Robert Anderst general orders

Rep. Robert Anderst, R-Nampa, argues for a GOP amendment to Senate Bill 1277 in the Idaho House on Friday that would include a $32 million a year hit to local government budgets.

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BOISE — The Idaho House and Senate went into full political battle mode Friday over property tax relief.

The Senate introduced two bills to raise the homeowner’s exemption and the “circuit breaker” tax break for needy Idahoans, a day after killing the House-passed property tax freeze bill.

The House retaliated by hijacking an obscure Senate bill and amending it into a measure that would raise the homeowner’s exemption, but also cut $32 million a year from county and other local government budgets.

“This increase will be taken out of the new construction rolls,” Rep. Robert Anderst, R-Nampa, told the House as he opened debate on the GOP leadership-backed amendment, which he co-sponsored with House Majority Leader Mike Moyle, R-Star.

Minority Democrats in the House decried the proposal, saying it not only would hurt fast-growing communities with lots of new construction, it would harm the very local agencies responsible for emergency response as the state faces a public health emergency over the coronavirus.

“The counties are on the front line of dealing with this,” said House Minority Leader Ilana Rubel, D-Boise. “They are the ones who run the emergency response services.”

“Just yesterday we passed $2 million to do emergency funding, and now we’re going to take 16 times more than that away from the local governments who are supposed to be overseeing that emergency response,” Rubel said. “I’m kind of amazed that we’re having this discussion.”

“We have to stop playing political games,” declared Rep. Lauren Necochea, D-Boise. “This amendment is a radical change and will have radical impacts on local budgets. … The august body across the rotunda gave us some very clear signals this morning as to what they were willing to do on property taxes. This is not it.”

Anderst countered, “When we started this session and throughout this session, property taxes has been a central point of discussion. There have been a lot of discussions around this issue. We have passed legislation and sent it across the rotunda, and it did die there. However, that doesn’t mean that we should stop trying.”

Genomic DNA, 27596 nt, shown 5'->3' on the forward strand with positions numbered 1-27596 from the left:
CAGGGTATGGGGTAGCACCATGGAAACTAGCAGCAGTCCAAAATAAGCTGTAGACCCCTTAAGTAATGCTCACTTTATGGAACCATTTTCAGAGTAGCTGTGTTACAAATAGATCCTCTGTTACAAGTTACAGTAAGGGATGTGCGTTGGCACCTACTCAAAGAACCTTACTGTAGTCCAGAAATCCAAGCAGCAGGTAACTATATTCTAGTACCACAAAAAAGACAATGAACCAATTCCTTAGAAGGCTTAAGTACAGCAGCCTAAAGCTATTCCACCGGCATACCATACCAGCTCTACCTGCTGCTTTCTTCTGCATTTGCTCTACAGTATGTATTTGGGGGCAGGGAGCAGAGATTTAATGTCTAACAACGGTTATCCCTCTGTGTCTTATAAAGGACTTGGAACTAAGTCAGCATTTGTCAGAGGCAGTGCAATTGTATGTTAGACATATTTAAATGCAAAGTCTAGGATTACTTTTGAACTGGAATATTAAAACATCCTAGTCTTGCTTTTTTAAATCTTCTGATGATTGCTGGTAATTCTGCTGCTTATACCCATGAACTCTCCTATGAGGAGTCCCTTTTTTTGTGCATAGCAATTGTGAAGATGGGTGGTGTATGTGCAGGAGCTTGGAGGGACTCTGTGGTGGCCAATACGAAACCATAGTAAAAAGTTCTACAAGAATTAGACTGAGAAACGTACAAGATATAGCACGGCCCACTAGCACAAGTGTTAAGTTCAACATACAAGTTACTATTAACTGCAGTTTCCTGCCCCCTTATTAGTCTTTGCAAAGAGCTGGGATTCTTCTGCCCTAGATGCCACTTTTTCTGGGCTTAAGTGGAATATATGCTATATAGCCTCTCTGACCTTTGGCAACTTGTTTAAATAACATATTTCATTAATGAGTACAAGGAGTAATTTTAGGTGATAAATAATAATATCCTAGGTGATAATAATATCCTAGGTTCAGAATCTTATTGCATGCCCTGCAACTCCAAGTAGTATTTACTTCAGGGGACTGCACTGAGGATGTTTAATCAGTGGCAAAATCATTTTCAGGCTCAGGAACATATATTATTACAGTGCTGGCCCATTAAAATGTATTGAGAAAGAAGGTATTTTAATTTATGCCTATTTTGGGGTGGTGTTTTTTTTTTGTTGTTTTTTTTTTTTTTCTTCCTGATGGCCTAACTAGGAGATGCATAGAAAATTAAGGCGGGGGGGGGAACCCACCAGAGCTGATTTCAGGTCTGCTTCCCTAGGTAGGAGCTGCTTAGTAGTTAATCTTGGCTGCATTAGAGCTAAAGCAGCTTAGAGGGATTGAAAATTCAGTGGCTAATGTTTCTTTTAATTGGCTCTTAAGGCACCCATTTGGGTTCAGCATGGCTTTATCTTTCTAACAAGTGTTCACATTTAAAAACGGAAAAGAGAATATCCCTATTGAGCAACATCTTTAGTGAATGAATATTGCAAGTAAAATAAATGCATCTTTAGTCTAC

The amendment carried on a straight party-line vote, with all House Republicans in favor and all House Democrats opposed. The House is scheduled to debate the newly amended bill, SB 1277a, on Monday morning.

SENATE BILLS

Meanwhile, the Senate State Affairs Committee had voted unanimously several hours earlier to introduce its own new bills, one to raise the homeowner’s by $20,000 to $120,000 and reinstitute the inflation indexing that lawmakers repealed in 2016; and the other to increase the “circuit breaker” property tax break for the low-income elderly.

“This represents true property tax relief, and I think we oughta have a chance to consider it,” said Senate Majority Leader Chuck Winder, R-Boise.

The circuit breaker hasn’t been adjusted for inflation since 2006.

“This is a property tax relief program for the most vulnerable Idahoans. These are folks who are 65 or older, widows, the blind, the fatherless and motherless, former prisoners of war, the veterans who are disabled,” said Senate GOP Caucus Chairman Kelly Anthon, R-Burley. He said despite fast-rising property taxes, use of the program has actually dropped in recent years because it’s so out of date.

Moyle was in the Capitol’s Lincoln Auditorium, where the Senate committee was meeting, before the votes, and he was none too happy about the Senate’s move. “I think it’s telling that they want to try to find a solution, and since they voted down real property tax relief, they try to introduce some bills to cover” their backsides, he said. “They know they’re not going anywhere,” Moyle declared. “They’re the Senate. Tax stuff comes from the House.”

Moyle cited an “unwritten rule” to that effect. However, Winder said the Idaho Constitution only requires bills that raise revenue to start in the House; neither of these bills raise state revenues.

Asked why the House Revenue & Taxation Committee has never introduced any bills this session to address the homeowner’s exemption or the circuit breaker, though multiple bills have been filed there since January, Moyle said, “We were going to — they said they would pass this bill, then we would do it.”

He was referring to HB 409, his proposal for a one-year freeze on local government property tax collections, a proposal strongly opposed by local governments in Idaho which the Senate amended into a three-year, 4% cap, but then resoundingly rejected on the Senate floor on Thursday.

That’s the bill that Moyle cited as “real property tax relief,” saying, “Most people aren’t going to see any benefit from the homeowner’s exemption.”

Asked what happens next, he said, “Watch what we do in the House this morning — just watch what we do.”

Two hours later, House GOP leaders shifted SB 1277, a measure sponsored by Sen. Jim Rice, R-Caldwell, to require a standard application form for the homeowner’s exemption to be used by all Idaho counties, to the House’s amending order, though no committee had voted to send it there, as is the usual procedure.

Both houses have been pushing hard to adjourn this year’s legislative session as quickly as possible, given the coronavirus concerns, but the property tax relief fight is just one of several looming issues still not addressed.

Betsy Z. Russell is the Boise bureau chief and state capitol reporter for the Idaho Press and Adams Publishing Group. Follow her on Twitter at @BetsyZRussell.

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